5 Hamstrings Stretch Refinements You Should Be Using Now

Tight hamstrings are an epidemic in the West, and with good reason:  we sit WAY more than we were designed to.  Anytime your knee is bent, your hamstrings are shortened, so all that time at your desk, behind the wheel, and watching tv is a continual (non)exercise in hamstrings shortening.  If you participate in repetitive aerobic activity to counteract all that time seated (like jogging, hiking, or biking), then your hamstrings probably are not just short, but also tight and hard.

Tight hamstrings are not a character flaw, but they do have a host of negative repercussions.  Your hamstrings, which actually consist of 3 muscles, attach to your sitting bones at the base of your pelvis and run down the back of your thigh, attaching to your lower leg bones below the knee.  Tight hamstrings continually tug the back of your pelvis downward, creating postural misalignment.  They can be a big culprit in low back pain, as well as rough on the knees.  They also shorten your stride and impede your mobility.

 

Those are just some of the reasons that virtually every stretch program and yoga class includes some hamstrings openers.  One of the most common is the forward fold, either standing or seated:  bend forward, try to touch or hold your toes, and pull to go deeper.  Ever done that?

Unless you already have open hamstrings, the forward fold is generally a bad idea.

Why?  Since your hamstrings are connected to the base of your pelvis, when tight they prevent the pelvis from tipping forward.  When you reach the limit of your hamstrings flexibility in a forward fold, which is almost immediately for a lot of people, your pelvis cannot move farther forward into the posture.  However, as you continue to take your spine (which is connected to your sacrum) forward, you actively encourage (and in some cases, force) your sacrum to move forward while the rest of the pelvis stays stationary.  Your SI joint is NOT designed to accommodate this motion (the sacrum and the pelvis should not move independently of each other), so you are courting SI joint misalignment and damage when you try to deepen a forward fold with tight hamstrings.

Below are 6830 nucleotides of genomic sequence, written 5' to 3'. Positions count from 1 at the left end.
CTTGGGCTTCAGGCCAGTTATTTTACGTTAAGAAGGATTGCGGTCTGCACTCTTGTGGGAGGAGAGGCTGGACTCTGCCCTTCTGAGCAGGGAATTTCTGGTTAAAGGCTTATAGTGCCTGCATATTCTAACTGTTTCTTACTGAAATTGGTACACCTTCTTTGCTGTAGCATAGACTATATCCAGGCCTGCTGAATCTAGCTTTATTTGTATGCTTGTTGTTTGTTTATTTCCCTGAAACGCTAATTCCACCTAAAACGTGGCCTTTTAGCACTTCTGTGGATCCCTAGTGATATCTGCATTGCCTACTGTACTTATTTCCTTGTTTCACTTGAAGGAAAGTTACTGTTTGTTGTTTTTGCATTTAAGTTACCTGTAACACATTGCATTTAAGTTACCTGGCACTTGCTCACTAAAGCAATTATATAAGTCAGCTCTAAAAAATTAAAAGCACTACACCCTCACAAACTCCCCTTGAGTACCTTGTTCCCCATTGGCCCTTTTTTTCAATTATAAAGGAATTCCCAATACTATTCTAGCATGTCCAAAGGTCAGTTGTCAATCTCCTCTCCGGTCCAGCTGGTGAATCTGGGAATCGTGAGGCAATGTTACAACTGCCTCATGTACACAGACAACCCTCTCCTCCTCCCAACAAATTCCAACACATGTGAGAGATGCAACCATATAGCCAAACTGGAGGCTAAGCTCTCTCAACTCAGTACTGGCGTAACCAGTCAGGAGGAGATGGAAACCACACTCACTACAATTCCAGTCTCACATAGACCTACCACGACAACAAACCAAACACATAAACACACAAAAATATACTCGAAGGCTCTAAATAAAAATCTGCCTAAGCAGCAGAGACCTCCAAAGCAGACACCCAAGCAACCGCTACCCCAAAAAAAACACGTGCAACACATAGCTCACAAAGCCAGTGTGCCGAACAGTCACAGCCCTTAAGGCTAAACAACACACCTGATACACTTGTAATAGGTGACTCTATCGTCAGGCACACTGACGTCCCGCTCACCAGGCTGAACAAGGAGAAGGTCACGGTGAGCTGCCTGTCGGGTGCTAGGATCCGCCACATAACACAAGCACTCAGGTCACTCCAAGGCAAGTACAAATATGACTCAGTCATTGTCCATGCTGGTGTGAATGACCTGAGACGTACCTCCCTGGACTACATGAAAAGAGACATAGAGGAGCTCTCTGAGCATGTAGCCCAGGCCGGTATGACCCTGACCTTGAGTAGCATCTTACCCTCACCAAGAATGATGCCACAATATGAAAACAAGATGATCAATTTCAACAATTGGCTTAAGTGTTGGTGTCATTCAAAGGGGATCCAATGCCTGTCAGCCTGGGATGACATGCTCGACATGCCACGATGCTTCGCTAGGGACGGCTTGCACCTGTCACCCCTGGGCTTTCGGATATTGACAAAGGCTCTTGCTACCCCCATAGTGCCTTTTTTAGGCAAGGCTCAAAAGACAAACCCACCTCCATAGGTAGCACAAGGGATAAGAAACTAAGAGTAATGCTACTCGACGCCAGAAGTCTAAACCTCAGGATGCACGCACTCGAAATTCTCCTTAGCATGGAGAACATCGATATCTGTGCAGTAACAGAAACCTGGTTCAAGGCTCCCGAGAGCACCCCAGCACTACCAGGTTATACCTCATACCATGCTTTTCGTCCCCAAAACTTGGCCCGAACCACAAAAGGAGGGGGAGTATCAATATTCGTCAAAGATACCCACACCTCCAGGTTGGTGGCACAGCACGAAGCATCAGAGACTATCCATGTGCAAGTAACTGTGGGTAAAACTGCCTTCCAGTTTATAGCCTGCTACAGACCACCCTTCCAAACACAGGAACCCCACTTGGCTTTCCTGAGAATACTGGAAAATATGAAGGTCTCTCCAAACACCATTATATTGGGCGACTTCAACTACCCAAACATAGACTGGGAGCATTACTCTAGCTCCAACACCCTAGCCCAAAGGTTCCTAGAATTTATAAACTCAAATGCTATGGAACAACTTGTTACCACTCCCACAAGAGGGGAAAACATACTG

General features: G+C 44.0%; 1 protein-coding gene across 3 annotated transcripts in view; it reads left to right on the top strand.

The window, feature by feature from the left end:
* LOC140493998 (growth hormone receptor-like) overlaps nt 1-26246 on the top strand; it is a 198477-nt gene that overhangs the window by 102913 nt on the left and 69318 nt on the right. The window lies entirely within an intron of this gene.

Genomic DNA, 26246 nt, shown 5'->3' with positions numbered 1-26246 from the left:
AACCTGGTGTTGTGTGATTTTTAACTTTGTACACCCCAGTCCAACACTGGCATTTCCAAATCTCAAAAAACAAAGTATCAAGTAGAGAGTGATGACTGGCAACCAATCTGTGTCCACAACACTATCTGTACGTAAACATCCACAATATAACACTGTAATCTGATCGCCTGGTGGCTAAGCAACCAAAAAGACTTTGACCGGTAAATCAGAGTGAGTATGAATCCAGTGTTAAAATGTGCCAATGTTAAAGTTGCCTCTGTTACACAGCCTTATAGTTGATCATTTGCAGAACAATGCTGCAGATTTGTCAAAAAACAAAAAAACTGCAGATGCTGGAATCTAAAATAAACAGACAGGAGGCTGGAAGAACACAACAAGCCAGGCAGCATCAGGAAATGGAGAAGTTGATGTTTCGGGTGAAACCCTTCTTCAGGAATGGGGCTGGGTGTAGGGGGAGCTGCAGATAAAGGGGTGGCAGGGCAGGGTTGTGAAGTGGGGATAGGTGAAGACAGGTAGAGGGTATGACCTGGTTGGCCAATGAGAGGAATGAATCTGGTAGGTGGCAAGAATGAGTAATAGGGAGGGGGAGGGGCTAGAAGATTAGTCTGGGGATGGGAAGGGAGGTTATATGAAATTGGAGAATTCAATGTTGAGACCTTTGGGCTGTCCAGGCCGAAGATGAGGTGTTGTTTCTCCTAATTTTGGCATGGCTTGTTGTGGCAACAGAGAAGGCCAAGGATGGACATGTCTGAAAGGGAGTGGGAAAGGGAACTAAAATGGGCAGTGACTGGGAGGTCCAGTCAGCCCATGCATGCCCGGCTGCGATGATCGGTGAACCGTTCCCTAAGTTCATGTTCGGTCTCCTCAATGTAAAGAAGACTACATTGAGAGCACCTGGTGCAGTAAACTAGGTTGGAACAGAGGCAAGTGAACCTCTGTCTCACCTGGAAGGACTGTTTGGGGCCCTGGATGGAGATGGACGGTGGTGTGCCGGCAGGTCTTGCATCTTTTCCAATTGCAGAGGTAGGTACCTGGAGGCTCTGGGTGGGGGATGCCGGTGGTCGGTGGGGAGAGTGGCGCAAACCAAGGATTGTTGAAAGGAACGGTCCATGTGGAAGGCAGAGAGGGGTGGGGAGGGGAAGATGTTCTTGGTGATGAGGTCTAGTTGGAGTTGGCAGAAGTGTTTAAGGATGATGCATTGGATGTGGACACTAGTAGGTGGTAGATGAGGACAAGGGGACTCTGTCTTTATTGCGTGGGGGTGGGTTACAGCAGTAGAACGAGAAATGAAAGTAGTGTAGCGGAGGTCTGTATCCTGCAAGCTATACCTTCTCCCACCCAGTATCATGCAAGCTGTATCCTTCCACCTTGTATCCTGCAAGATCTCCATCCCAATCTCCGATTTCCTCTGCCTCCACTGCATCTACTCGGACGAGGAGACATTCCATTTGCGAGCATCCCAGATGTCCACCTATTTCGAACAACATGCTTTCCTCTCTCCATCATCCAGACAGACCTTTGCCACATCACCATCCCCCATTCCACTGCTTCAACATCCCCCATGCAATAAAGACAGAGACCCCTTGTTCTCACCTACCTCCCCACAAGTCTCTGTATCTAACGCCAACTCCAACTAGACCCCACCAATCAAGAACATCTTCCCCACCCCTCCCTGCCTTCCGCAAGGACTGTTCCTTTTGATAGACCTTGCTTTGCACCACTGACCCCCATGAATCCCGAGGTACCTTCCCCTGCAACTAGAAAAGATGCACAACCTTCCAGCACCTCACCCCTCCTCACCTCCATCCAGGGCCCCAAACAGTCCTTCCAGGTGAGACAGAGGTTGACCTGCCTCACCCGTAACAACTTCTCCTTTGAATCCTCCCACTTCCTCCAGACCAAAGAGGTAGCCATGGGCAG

Additionally, your low back will round, putting a lot of pressure on the front of your lumbar discs, and encouraging them to bulge posteriorly.  You may think you are opening your hamstrings with all your efforts to get your hands to your feet and your belly to your thighs, but you're really exposing your low back to potential injury if you are trying to deepen the fold with tight hamstrings.  The moral of the story:  

Forward folds are great if you ALREADY HAVE open hamstrings, but they are not the way to GET open hamstrings.

So, what should you do for your tight hamstrings?  The safest and most effective hamstrings stretch is supta padangusthasna (reclining hand-to-big-toe pose):

Purna Yoga teacher Letitia Walker in supta padangusthasana.  www.liveyoganow.com.

Purna Yoga teacher Letitia Walker in supta padangusthasana.  www.liveyoganow.com.

If you have ever been to a yoga class, you've probably done supta padangusthasana.  Why is it so great?  When your back and sacrum are supported, and you move your leg into the posture,  the action translates into a muscular stretch of the hamstrings.  You're getting the result you seek (a lengthening of the fibres of the hamstrings) while simultaneously protecting your sacrum and low back.  Total win-win.  

Contrast with the forward fold, in which the legs are anchored (either against the floor or by virtue of being the standing root of the pose), and you move the torso, thereby vectoring the action into joints and discs (if you have tight hamstrings).

It's really a no-brainer: do supta padangusthasana often to safely lengthen your hamstrings!  And incorporate these refinements to be sure you get the most out of the stretch:

1.  Keep the down leg grounded.

With the right leg up, roll your inner left thigh towards the floor until your left knee and toes point straight up.  Keep the back of the left thigh as close to the floor as possible.  The down leg is your anchor and controls the depth of the stretch.  If you let it go limp, then your pelvis will roll up as you draw the right leg deeper into the stretch.  That means both ends of the right hamstrings will be moving away from the floor, so the hamstrings are not getting longer, and the posture loses its effectiveness.